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Local writer has part in unique Elvis anthology

Mississippi is known for its literary community, and one local woman is adding her name to the list.

Sally Green was one of 23 authors who had their story chosen for “What Would Elvis Think,” an anthology of Mississippi tales.

A debut book signing has already been held at the Lumuria Book Store in Jackson. Thursday, several of the authors, including Green, will attend a book signing at Lorelei Books, 1103 Washington St., at 5:30 p.m.

Green said long-time editor, Johnny Lowe, came up with the idea to have an anthology of stories about Mississippi. 

“He’d seen anthologies that are about different cities or certain genres but thought a general anthology about Mississippi would be a good idea.  The only requirement for the stories was that they had to take place in Mississippi,” Green said.

Comprised of genres including general fiction, romance, mystery and noir, “What Would Elvis Think,” is sure to satisfy a diverse group of readers.

Green said when she found out she had been selected as one of the 23, she was shocked and elated.

“My first reaction was surprise,” she said. “I was excited and thrilled, of course, but still surprised that my story had been selected. Rejection is so common for writers, and I’m still a little amazed that my story is actually in print, in a real book.”

Initially, Green said, Lowe reached out to Inkslingers, which is a writers group in Clinton, to submit stories for the anthology, but then expanded his search to include others.

“My friend and mentor, John Floyd, suggested that I submit a story for Johnny’s consideration, which I did,” Green said.

Entitled “The Ride,” Green’s story is about a fifth-grade girl who lives in Clinton, and not only does she experience being bullied at school, she also has to come to grips with an alcoholic father. One evening, father and daughter take a ride in his convertible, and it becomes a night she will never forget.

Green said she combines real-life experiences with her imagination for her story ideas.

“Not all the real-life experiences are mine. A lot of them are things that have happened to other people or topics I am challenged to write about,” she said.

Since this is Green’s first published story she said she was reluctant to give advice to those interested in writing, but did say taking community writing classes and being intentional about writing helps.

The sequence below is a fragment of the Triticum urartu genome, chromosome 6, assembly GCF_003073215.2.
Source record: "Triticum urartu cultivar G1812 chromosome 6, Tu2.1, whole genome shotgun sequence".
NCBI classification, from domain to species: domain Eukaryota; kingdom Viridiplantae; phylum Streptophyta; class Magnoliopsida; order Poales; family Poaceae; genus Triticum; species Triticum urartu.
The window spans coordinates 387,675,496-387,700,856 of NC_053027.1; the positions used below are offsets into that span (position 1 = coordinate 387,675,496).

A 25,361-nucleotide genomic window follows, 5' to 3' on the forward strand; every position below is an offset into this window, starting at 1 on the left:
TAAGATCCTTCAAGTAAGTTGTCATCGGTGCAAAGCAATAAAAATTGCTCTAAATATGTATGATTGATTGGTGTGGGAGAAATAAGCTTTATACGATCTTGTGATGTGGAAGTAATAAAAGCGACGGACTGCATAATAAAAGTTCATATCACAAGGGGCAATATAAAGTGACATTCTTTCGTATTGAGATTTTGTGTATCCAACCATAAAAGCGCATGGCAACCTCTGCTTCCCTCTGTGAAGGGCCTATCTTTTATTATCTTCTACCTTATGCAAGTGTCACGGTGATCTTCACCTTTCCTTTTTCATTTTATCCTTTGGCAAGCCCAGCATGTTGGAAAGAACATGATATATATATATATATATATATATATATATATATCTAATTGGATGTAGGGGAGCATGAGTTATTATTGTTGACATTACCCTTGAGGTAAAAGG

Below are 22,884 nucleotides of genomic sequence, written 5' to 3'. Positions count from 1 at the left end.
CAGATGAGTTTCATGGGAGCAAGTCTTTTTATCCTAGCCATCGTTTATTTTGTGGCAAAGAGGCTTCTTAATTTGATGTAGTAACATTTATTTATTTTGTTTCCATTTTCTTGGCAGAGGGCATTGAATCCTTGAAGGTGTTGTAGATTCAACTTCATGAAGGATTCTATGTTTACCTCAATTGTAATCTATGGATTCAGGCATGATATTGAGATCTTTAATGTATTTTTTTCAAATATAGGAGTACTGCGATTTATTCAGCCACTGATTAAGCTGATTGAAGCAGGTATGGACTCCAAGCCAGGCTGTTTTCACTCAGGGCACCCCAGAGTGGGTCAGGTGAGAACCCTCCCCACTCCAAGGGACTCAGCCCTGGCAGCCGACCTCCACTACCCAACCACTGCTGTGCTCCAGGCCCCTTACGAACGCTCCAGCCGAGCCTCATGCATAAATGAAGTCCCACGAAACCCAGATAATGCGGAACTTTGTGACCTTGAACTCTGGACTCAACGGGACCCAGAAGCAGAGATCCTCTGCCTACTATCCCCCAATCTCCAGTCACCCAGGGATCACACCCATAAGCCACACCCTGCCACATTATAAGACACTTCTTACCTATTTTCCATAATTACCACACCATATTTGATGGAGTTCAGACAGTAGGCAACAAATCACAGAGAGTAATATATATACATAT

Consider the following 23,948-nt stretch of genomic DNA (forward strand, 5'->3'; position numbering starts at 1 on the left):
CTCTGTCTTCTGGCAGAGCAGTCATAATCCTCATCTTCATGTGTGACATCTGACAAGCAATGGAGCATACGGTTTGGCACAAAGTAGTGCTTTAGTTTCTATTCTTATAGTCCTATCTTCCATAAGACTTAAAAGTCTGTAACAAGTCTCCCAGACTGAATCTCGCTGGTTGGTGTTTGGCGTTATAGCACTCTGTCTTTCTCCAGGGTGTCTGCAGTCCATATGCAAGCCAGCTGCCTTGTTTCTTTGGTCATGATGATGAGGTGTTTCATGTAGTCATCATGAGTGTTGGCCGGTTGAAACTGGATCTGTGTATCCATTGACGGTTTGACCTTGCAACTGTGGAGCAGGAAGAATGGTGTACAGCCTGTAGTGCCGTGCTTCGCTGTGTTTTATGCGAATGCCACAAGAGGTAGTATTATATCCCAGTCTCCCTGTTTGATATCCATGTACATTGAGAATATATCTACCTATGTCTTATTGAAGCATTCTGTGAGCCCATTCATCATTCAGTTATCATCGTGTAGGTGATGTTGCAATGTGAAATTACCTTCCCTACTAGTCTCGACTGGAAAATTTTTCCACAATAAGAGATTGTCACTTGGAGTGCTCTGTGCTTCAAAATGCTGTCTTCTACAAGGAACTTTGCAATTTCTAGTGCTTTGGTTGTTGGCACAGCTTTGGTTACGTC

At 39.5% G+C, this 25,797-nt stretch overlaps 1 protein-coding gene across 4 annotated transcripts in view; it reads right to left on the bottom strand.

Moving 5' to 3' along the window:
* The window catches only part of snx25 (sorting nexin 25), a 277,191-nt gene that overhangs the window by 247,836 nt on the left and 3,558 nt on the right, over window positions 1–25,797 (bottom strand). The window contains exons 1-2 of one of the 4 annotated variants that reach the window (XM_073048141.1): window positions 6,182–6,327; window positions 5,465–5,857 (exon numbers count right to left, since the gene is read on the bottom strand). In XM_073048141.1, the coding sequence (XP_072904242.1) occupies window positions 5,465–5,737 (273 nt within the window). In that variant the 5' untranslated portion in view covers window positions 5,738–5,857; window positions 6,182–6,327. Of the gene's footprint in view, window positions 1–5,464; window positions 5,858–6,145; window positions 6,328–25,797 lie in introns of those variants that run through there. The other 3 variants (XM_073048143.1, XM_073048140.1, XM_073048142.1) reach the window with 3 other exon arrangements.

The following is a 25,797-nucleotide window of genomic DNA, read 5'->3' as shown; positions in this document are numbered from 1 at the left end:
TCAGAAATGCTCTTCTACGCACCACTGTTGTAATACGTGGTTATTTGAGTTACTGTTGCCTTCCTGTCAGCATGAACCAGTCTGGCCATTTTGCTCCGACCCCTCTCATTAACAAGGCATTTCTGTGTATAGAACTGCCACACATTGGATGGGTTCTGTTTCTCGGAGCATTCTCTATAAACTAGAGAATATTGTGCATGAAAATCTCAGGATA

Lowe, who is a member of Inkslingers, said the writing group published a couple of books before that had mostly been sold locally, but for “What Would Elvis Think,” he said the goal was to “make it as good as we could get it.”

“I wanted to have one (a book) for Amazon and one we could put into bookstores,” Lowe said.

Lowe said serving as the editor of the book was a learning process and when trying to come up with the theme for the anthology, he finally decided on Mississippi stories. 

Initially, Lowe said, he just wanted to do stories relating to Clinton, but when he didn’t get a lot of submissions he decided to broaden the scope.

“Stories could take place anywhere in the state or the characters could live someplace else, but be from Mississippi or they could be about someone just passing through Mississippi. The tie in was that stories just had to somehow be related to the state,” he said.

Lowe said he chose the title because everyone knows who Elvis is and because of the “play on words.”

“This is not a book of stories on Elvis, I just thought it would be a playful title,” he said.

In addition to Green, there are several other writers who are being published for the first time, however, the anthology does include stories from seasoned writes like Floyd.

About Terri Cowart Frazier

Terri Frazier was born in Cleveland. Shortly afterward, the family moved to Vicksburg. She is a part-time reporter at The Vicksburg Post and is the editor of the Vicksburg Living Magazine, which has been awarded First Place by the Mississippi Press Association. She has also been the recipient of a First Place award in the MPA’s Better Newspaper Contest’s editorial division for the “Best Feature Story.”

Terri graduated from Warren Central High School and Mississippi State University where she received a bachelor’s degree in communications with an emphasis in public relations.

Prior to coming to work at The Post a little more than 10 years ago, she did some freelancing at the Jackson Free Press. But for most of her life, she enjoyed being a full-time stay at home mom.

Terri is a member of the Crawford Street United Methodist Church. She is a lifetime member of the Vicksburg Junior Auxiliary and is a past member of the Sampler Antique Club and Town and Country Garden Club. She is married to Dr. Walter Frazier.

“From staying informed with local governmental issues to hearing the stories of its people, a hometown newspaper is vital to a community. I have felt privileged to be part of a dedicated team at The Post throughout my tenure and hope that with theirs and with local support, I will be able to continue to grow and hone in on my skills as I help share the stories in Vicksburg. When asked what I like most about my job, my answer is always ‘the people.’

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